Programs by Campus




  • BIOL-B 351 Fungi (3 cr.)
  • BIOL-B 352 Fungi: Laboratory (2 cr.)
  • BIOL-B 364 Summer Flowering Plants (4-5 cr.)
  • BIOL-B 368 Ethnobotany (3 cr.)
  • BIOL-B 371 Ecological Plant Physiology (3 cr.)
  • BIOL-B 372 Ecological Plant Physiology Laboratory (2 cr.) This course is not currently being offered.
  • BIOL-B 373 Mechanisms of Plant Development (4 cr.) This course is not currently being offered.
  • BIOL-B 415 Phytogeography (2 cr.) This course is not currently being offered.
  • BIOL-B 423 Introduction to Paleobotany (3 cr.) This course is not currently being offered.
  • BIOL-B 445 Experimental Molecular and Cellular Biology of Eukaryotes (4 cr.)
  • BIOL-B 530 Anatomy and Morphology Seminar (arr. cr.) P: Consent of instructor. Seminars will include current research studies in plant anatomy and morphology. This course is not currently being offered.
  • BIOL-B 555 Special Topics in Plant Systematics (3 cr.) Topics vary from year to year. Examples of subjects to be treated: phyloge­ny and families of flowering plants, biology of ferns, biosystem­atics, molecular markers in populational biology, and systemat­ics. Enrollment of advanced undergraduates encouraged.
  • BIOL-B 560 Seminar in Systematics (arr. cr.) P: Consent of instructor. Topics vary each semester.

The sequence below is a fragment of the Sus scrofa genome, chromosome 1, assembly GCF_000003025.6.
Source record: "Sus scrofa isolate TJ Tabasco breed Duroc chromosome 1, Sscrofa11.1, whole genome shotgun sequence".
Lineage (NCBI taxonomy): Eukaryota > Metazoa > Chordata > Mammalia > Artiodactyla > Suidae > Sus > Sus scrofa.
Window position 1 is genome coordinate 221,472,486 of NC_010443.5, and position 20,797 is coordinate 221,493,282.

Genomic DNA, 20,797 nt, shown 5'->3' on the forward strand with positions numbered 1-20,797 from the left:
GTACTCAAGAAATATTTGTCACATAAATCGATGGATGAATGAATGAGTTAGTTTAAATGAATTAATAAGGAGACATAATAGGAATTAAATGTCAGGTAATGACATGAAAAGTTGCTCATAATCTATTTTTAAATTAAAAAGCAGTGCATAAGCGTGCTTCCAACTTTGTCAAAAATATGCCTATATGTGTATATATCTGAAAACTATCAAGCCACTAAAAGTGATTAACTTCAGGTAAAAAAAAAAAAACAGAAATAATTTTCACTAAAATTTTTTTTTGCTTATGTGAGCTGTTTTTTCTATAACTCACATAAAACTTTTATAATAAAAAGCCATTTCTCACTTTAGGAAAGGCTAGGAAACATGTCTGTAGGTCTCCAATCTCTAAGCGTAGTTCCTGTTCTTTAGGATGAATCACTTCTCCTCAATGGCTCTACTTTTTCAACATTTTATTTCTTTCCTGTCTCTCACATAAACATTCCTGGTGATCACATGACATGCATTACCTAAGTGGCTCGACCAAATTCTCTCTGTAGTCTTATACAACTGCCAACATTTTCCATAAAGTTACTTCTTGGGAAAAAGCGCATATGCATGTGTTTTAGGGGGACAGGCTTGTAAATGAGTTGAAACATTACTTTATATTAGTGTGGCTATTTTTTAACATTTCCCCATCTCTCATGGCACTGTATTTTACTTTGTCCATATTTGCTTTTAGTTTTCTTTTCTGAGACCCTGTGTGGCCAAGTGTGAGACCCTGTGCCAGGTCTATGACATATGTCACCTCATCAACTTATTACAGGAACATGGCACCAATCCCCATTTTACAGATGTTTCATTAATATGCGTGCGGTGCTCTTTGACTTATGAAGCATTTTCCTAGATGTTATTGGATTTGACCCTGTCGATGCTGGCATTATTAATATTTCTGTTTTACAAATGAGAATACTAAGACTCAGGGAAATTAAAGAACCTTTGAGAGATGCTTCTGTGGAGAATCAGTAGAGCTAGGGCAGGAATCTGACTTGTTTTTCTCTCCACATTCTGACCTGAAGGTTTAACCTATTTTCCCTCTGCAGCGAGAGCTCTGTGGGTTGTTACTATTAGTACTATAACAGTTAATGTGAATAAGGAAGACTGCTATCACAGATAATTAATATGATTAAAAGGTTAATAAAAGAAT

• BIOL-B 570 Seminar in Physiology and Molecular Biology of Plants (arr. cr.) P: Consent of instructor. This course is not currently being offered.
  • BIOL-B 572 Photobiology (3 cr.) P: S305 or L367 or CHEM C483 or equivalent. Biochemical and biophysical relationship between light and biological systems. Topics will include photosynthesis, visual processes, photorespiration, phototaxis, biolumines­cence, and photomorphogenesis, with emphasis on photosyn­thesis.
  • BIOL-B 573 Special Topics in Plant Physiology (2-5 cr.) P: Consent of instructor. Advanced topics in plant physiology. This course is not currently being offered. With consent of instructor, may be taken more than once for credit.
  • BIOL-B 576 Developmental Plant Physiology (3 cr.) P: Consent of instructor. Chemically oriented; examination of substances uniquely involved in growth and development in higher plants. Application of information to lower plants only briefly dis­cussed. This course is not currently being offered.
  • BIOL-B 577 Plant Biochemistry (2 cr.) A comparative treatment of selected biochemical topics, emphasizing unique or important processes in plant metabolism and development. This course is not currently being offered.
  • BIOL-L 465 Advanced Field Biology (3 cr.)
  • BIOL-L 473 Ecology (3 cr.)
  • BIOL-L 474 Field and Laboratory Ecology (2 cr.)
  • BIOL-L 479 Evolution and Ecology (4 cr.) This course is not currently being offered.
  • BIOL-L 500 Independent Study (arr. cr.) P: Written consent of faculty member supervising research.
  • BIOL-L 501 Independent Study (1-6 cr.) P: Written consent of faculty member supervising work. Supervised work. S/F grading.